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American Legion Rider
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22,491 Posts
Discussion Starter #11
T
Things were different back in the late 60's and 70's. Drivers back then thought of their jobs as a profession not a 'lifestyle'. During my 45 years of professional driving, I stuck to the rules, and tried to be a true 'Knight of the Road'. These days? I won't get within 500 feet of most trucks. I just don't trust these new drivers.
That is so true. Back then truckers for the most part were the absolute best drivers on the road. They were the epitome of professionalism.

I started to see changes in the 70’s and big changes in the 80’s. Power steering and automatics came about in those decades I think. Maybe it 80’s then 90’s. It’s been too many years for my pea brain to remember exactly when the changes started but you could see the skill level and professional way of driving or attitude on the road. Was this maybe when those driving schools started? Or was it just the general change in everyone?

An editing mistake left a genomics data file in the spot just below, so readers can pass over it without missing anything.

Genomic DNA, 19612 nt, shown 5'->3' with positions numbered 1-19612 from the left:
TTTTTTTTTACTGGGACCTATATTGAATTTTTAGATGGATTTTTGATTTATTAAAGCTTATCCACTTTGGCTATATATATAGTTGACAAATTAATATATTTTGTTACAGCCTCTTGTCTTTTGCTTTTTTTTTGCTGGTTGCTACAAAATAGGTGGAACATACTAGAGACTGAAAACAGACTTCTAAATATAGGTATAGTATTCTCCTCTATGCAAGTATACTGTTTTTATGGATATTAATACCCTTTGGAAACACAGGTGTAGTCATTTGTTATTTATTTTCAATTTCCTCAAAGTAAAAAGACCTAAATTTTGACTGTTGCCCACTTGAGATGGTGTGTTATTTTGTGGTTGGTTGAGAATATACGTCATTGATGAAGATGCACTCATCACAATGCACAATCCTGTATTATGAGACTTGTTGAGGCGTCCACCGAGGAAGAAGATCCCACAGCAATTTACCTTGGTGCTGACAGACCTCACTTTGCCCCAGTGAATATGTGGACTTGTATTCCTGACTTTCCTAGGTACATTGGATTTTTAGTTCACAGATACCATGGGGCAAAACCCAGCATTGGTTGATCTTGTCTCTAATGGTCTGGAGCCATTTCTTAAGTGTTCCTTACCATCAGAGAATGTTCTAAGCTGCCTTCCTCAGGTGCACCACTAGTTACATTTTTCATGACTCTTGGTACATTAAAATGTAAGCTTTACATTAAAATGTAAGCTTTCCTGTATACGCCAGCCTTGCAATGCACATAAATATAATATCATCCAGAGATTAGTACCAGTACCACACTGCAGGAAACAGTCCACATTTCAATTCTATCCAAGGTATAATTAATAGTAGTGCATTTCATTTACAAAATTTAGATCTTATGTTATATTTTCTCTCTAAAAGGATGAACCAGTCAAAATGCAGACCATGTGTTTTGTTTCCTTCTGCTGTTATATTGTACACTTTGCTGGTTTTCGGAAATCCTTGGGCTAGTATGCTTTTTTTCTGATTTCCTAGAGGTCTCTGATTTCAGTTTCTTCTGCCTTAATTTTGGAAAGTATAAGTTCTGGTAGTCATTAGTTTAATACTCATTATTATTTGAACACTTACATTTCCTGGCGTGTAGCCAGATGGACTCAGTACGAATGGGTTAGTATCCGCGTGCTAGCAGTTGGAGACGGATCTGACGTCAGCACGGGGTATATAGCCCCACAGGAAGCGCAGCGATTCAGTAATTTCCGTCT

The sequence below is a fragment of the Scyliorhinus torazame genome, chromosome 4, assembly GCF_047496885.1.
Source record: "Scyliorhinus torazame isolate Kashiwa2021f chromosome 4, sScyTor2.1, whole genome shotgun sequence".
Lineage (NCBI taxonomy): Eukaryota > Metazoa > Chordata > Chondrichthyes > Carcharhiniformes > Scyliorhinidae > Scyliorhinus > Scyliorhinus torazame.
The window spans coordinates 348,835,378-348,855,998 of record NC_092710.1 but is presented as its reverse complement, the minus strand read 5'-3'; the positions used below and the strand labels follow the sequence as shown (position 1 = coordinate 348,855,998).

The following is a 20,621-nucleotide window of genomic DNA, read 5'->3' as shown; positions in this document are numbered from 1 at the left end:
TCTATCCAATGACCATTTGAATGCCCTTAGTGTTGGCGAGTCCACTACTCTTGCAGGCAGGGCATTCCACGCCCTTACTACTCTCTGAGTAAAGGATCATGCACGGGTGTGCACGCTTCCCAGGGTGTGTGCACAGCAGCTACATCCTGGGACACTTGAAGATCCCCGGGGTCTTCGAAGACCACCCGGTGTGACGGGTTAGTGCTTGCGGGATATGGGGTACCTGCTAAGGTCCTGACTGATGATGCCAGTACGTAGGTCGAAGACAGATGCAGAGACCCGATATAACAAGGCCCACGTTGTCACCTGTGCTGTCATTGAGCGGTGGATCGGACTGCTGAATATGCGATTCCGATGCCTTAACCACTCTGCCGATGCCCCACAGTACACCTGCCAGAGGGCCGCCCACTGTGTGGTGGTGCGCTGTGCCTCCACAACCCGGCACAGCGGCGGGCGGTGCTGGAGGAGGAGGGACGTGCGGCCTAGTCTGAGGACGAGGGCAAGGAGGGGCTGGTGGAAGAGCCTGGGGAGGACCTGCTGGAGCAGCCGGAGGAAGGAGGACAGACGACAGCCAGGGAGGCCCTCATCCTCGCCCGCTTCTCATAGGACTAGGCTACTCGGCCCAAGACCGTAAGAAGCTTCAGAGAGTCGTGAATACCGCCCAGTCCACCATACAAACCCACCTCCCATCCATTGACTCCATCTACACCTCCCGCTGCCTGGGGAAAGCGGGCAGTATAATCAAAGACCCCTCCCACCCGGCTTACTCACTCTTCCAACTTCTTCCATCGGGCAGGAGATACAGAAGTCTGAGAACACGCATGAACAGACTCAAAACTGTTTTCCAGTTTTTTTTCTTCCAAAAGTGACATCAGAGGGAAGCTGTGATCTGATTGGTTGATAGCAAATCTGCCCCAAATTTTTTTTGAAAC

It just seems like there was a trigger that started the change to be just as arrogant as the 4 wheelers. But that makes them extremely dangerous because of the weight factor. When I got certified to engineer the fire equipment as a volunteer, I had extensive training with many hours on the road. Very few volunteers received certification. So what happened?
 

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I think many factors compounded things to change. Population increase, congestion, traffic, truck deadlines, and the most important (IMO at least) was the deregulation of the trucking industry. ANYBODY that could hold a steering wheel was qualified to be a truck driver. Two weeks of driver training at an approved school and you were turned lose. Hog, I rode second seat for a year, rarely driving while an 'old hand' taught me the ropes. When I did drive, it was on the 'big road' until my boss felt it was time to move up to say....two lane roads. Most important though, was being taught how to give way to the cars and trucks around me, watch traffic patterns, weather, going up hill and down. I could go on and on, but I'm sure you get the idea. You just can't learn that stuff in two weeks.